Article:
Is feeling overwhelmed stopping you from what you should be doing?
Too often, people use overwhelm as the excuse not to do something. They don’t have time, they don’t know where to start, they are just…overwhelmed.
One of my guilty pleasures is watching the TV show Clean House, where a group of “experts” helps a family get rid of clutter and get their home and their lives in order. Invariably, when asked why they have not even attempted to clear the mounds of clutter in their homes, the homeowners say it was, “Just too overwhelming.”
I understand that clearing out 20 years of accumulated crap is not something any of us would look forward to doing; however, it can be done–even without a crew of comedians moonlighting as organization experts.
Whatever project you are avoiding because you feel overwhelmed, I am taking that excuse away from you right now.
There are two major types of overwhelm. One comes from scope and the other from quantity. Let’s look at quantity overwhelm first. That occurs when you have so many things on your to-do list that you can’t imagine getting through all of it. Just the thought of it may make you so tired that you have to take a nap.
This is no time to sleep on the job! Here is what you need to do to conquer the overwhelm.
First, look for anything on your list that doesn’t really have to be done. Be honest here. How many things are on the list because you think other people expect you to do them or because you have set ridiculous expectations for yourself? Dump the stuff that doesn’t need to be done.
Next identify the things that have to be done, but not by you. Don’t forget personal stuff here. One of the cheapest things to outsource is laundry, and there are lots of other personal tasks that can be done by someone else, as well as business tasks. Let go of the idea that you are the only one that can do things and get help.
Set your priorities. The highest priorities (from a business standpoint) are the things that earn you money. Those are the tasks you are going to be sure to do.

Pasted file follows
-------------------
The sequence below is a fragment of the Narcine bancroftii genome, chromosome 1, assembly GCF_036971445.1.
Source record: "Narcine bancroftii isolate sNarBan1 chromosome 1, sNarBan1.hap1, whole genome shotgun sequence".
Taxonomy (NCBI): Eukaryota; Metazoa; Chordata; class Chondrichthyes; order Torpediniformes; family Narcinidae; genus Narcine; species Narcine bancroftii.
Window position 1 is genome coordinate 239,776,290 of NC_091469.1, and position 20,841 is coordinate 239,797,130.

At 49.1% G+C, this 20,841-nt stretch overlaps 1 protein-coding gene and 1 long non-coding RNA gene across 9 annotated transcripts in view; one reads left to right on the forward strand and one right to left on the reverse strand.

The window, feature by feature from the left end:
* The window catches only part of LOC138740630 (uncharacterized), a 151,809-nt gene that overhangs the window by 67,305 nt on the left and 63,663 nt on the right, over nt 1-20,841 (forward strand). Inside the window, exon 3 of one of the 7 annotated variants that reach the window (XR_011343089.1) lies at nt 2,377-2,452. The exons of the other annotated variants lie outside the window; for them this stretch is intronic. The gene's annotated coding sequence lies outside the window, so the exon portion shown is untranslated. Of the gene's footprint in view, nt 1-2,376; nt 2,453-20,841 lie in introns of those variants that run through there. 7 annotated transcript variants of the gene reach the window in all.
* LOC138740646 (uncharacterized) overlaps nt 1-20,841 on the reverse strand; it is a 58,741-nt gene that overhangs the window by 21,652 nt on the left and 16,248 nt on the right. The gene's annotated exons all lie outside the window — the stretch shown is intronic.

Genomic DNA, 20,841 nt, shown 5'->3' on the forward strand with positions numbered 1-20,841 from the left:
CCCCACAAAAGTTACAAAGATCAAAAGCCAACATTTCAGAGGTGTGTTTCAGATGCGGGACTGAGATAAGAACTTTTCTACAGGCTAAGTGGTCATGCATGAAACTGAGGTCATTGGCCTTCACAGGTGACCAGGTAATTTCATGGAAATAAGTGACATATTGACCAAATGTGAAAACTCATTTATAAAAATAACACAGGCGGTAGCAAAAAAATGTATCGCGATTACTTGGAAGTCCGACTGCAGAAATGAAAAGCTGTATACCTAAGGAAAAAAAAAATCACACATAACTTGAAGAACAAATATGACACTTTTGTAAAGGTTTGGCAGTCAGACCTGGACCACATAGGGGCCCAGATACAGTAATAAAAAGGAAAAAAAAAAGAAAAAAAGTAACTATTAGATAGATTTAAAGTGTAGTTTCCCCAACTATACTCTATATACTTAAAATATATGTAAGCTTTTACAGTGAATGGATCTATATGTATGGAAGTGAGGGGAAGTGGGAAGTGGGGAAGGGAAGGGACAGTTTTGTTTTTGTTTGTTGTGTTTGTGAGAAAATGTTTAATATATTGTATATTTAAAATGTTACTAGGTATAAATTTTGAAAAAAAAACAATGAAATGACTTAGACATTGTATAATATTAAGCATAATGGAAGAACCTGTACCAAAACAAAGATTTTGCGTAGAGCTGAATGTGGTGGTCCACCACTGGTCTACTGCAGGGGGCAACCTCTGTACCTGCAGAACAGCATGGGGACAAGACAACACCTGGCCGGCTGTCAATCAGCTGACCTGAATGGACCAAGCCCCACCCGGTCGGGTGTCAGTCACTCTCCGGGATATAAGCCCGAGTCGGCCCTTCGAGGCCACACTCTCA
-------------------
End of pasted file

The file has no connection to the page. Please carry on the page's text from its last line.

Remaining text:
Establish routines. When I talk with clients, I find one reason they feel overwhelmed is that they spend a lot of time trying to decide what they should be working on. Know what tasks must be done and when, schedule them and do them. Focus on your high ROI tasks.
Now that you are starting to chop the list down to size, the next step is to cherry-pick some easy stuff you can do and be done with. At any given time I usually have 10, 20 or more annoying little items that would only take a few minutes each to do, but they never rise to a high enough priority to get done. Set aside a day, or half a day, and knock them out one after another.
Look for something you must do, but you dread. Do it. That one thing can make you feel overwhelmed, so get it out of the way. Your load will immediately feel lighter.
Group like tasks. When you shift from one activity to another, your brain takes a little while to catch up. That is why multitasking doesn’t work. By working on a series of similar tasks, you and your brain get in a groove.
Focus. I like to use a timer and work on something for a set period of time, for example, 15 minutes. Set the timer, and just work on the task at hand for that time. No phone calls, no email, no “just this one thing.” Work for a solid 15 minutes (or whatever time you have set) and see how far you can get.
Feeling less overwhelmed now? Next we will talk about dealing with scope overwhelm, when you are faced with a ginormous goal. You will discover how to cut it down to size and get it done.